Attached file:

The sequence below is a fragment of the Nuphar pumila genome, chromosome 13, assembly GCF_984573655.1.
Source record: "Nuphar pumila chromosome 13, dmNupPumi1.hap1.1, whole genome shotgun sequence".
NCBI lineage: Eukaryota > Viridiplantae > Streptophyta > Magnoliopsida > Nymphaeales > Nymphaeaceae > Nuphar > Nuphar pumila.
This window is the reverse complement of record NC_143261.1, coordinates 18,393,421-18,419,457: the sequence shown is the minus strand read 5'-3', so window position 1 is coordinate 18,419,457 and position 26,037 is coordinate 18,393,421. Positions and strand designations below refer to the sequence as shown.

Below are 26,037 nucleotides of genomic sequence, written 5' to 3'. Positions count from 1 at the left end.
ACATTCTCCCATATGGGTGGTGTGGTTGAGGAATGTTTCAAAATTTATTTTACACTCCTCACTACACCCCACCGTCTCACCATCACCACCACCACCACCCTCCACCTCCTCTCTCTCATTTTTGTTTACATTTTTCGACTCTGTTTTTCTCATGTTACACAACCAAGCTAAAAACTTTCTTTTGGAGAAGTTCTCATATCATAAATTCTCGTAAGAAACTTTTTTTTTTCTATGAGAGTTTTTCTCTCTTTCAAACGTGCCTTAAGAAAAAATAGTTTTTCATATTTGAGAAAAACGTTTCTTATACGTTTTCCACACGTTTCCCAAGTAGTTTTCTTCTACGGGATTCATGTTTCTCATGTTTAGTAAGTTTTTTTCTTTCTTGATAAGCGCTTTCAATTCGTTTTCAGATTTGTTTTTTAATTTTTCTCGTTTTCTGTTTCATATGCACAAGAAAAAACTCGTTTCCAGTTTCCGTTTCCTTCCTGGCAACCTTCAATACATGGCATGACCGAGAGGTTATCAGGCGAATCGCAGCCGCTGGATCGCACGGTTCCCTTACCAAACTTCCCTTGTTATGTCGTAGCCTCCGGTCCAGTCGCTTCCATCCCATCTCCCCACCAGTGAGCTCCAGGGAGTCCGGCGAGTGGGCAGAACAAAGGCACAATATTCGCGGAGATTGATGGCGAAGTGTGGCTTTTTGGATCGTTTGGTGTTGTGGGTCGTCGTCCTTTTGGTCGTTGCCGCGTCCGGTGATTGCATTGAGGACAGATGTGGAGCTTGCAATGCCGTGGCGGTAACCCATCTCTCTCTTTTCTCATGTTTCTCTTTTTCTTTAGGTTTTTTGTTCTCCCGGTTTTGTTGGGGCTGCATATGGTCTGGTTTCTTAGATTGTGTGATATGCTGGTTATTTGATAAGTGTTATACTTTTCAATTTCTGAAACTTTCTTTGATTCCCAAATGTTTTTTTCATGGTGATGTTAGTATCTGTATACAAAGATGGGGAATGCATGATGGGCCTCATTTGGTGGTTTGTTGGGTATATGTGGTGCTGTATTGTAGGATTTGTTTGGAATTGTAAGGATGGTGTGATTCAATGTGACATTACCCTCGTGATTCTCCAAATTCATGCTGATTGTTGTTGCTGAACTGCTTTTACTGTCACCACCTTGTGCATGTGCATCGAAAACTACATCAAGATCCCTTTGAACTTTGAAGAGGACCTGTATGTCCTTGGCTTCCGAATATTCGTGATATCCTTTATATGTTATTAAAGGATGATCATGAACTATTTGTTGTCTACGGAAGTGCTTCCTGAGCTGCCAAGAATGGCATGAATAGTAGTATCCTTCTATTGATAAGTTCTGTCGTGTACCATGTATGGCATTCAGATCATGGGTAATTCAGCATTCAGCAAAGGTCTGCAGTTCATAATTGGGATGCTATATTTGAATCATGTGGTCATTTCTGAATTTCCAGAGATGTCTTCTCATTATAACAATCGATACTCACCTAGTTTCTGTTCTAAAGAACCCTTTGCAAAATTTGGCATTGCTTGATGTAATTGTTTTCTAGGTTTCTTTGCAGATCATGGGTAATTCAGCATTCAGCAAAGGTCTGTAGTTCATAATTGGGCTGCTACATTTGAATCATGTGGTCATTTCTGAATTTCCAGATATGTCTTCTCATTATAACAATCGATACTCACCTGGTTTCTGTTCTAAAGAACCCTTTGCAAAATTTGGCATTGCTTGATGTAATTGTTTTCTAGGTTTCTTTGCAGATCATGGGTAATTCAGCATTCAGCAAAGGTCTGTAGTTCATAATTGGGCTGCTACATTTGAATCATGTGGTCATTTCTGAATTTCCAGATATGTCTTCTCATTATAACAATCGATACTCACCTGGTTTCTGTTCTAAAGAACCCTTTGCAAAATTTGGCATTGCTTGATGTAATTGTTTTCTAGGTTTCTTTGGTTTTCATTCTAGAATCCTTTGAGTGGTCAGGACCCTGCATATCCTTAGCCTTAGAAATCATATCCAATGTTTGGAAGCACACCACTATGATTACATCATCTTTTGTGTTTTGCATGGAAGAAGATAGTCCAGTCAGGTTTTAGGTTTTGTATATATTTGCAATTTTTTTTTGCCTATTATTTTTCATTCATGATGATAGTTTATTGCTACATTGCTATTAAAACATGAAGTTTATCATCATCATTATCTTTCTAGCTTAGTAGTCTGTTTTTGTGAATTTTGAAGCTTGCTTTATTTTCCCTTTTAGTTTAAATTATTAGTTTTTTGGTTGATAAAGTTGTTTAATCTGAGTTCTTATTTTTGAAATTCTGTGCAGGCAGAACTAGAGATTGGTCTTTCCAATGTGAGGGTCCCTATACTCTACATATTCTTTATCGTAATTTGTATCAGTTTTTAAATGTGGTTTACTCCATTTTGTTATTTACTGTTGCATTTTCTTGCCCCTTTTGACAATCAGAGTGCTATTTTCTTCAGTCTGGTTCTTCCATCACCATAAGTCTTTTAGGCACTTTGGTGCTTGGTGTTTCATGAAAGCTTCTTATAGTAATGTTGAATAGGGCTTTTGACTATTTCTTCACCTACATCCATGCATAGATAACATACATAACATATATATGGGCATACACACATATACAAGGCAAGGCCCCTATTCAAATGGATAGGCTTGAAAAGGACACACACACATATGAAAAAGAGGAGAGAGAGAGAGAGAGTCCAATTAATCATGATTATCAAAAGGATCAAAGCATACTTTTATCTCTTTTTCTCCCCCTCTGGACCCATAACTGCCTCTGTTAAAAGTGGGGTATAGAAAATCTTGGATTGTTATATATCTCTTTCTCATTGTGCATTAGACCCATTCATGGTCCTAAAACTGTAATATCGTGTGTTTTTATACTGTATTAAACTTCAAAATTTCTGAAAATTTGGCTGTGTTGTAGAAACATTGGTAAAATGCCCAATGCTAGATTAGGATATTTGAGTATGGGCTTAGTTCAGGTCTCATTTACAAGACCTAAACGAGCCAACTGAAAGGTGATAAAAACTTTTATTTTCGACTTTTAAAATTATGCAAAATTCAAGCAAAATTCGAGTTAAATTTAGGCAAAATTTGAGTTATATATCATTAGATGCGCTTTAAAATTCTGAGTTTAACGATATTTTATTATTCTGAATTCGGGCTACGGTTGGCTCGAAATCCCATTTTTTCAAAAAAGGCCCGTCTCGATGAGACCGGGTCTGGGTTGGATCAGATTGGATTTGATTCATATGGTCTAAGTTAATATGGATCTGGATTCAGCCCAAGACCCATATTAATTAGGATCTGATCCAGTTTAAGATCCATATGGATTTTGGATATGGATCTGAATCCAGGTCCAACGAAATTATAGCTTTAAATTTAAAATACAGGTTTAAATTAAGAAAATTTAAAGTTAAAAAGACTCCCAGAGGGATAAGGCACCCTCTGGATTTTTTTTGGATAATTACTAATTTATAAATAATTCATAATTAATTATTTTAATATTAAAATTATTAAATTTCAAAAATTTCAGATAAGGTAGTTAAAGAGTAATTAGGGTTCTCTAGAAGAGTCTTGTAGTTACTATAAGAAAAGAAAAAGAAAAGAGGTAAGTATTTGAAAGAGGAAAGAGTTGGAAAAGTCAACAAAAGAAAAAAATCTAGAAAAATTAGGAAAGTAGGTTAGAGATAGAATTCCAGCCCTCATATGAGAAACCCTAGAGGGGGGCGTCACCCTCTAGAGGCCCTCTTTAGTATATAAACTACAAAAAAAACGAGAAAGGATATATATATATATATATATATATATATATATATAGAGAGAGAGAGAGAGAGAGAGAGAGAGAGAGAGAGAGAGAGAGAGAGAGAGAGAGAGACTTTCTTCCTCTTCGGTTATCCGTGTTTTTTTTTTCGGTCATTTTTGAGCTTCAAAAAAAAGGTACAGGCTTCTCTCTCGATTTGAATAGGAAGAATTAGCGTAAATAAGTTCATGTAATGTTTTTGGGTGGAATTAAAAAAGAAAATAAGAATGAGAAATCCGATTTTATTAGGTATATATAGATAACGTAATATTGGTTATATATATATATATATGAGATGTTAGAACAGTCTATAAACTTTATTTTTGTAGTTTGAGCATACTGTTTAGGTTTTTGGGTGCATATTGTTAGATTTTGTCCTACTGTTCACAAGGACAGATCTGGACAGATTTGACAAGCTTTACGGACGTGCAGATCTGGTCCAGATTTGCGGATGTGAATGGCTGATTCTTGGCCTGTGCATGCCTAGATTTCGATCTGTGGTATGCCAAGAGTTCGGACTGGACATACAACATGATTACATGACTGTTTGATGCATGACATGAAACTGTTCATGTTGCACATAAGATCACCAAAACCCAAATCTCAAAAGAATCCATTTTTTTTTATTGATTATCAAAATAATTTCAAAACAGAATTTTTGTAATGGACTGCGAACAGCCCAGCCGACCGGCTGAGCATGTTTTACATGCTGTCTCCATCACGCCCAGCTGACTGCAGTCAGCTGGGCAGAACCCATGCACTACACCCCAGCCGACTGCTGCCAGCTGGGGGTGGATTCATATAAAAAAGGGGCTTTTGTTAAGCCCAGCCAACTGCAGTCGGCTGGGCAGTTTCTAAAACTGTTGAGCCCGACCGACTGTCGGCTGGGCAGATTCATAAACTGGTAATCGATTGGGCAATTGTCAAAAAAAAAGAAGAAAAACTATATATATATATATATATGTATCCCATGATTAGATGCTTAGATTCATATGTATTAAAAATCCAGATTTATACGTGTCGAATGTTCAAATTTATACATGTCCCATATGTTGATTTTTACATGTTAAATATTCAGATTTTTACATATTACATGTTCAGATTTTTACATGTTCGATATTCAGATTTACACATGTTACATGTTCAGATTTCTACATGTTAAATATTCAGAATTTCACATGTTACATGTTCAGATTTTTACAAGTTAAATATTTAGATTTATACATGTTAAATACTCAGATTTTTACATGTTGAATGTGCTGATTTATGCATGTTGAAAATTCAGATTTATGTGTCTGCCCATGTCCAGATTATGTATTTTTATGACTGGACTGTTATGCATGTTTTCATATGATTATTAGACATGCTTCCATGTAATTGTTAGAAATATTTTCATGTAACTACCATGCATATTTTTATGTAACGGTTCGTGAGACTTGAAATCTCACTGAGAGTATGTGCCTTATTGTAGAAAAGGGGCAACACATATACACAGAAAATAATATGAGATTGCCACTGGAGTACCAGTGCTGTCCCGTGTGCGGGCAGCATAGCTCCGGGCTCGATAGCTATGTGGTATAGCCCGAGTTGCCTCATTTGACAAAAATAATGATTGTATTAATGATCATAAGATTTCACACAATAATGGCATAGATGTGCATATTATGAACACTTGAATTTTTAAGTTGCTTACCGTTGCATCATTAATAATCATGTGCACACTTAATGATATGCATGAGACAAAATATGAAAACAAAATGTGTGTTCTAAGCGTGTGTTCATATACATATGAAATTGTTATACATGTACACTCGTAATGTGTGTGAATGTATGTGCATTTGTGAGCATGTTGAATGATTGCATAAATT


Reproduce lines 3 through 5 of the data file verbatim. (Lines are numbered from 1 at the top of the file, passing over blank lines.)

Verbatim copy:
NCBI lineage: Eukaryota > Viridiplantae > Streptophyta > Magnoliopsida > Nymphaeales > Nymphaeaceae > Nuphar > Nuphar pumila.
This window is the reverse complement of record NC_143261.1, coordinates 18,393,421-18,419,457: the sequence shown is the minus strand read 5'-3', so window position 1 is coordinate 18,419,457 and position 26,037 is coordinate 18,393,421. Positions and strand designations below refer to the sequence as shown.

Below are 26,037 nucleotides of genomic sequence, written 5' to 3'. Positions count from 1 at the left end.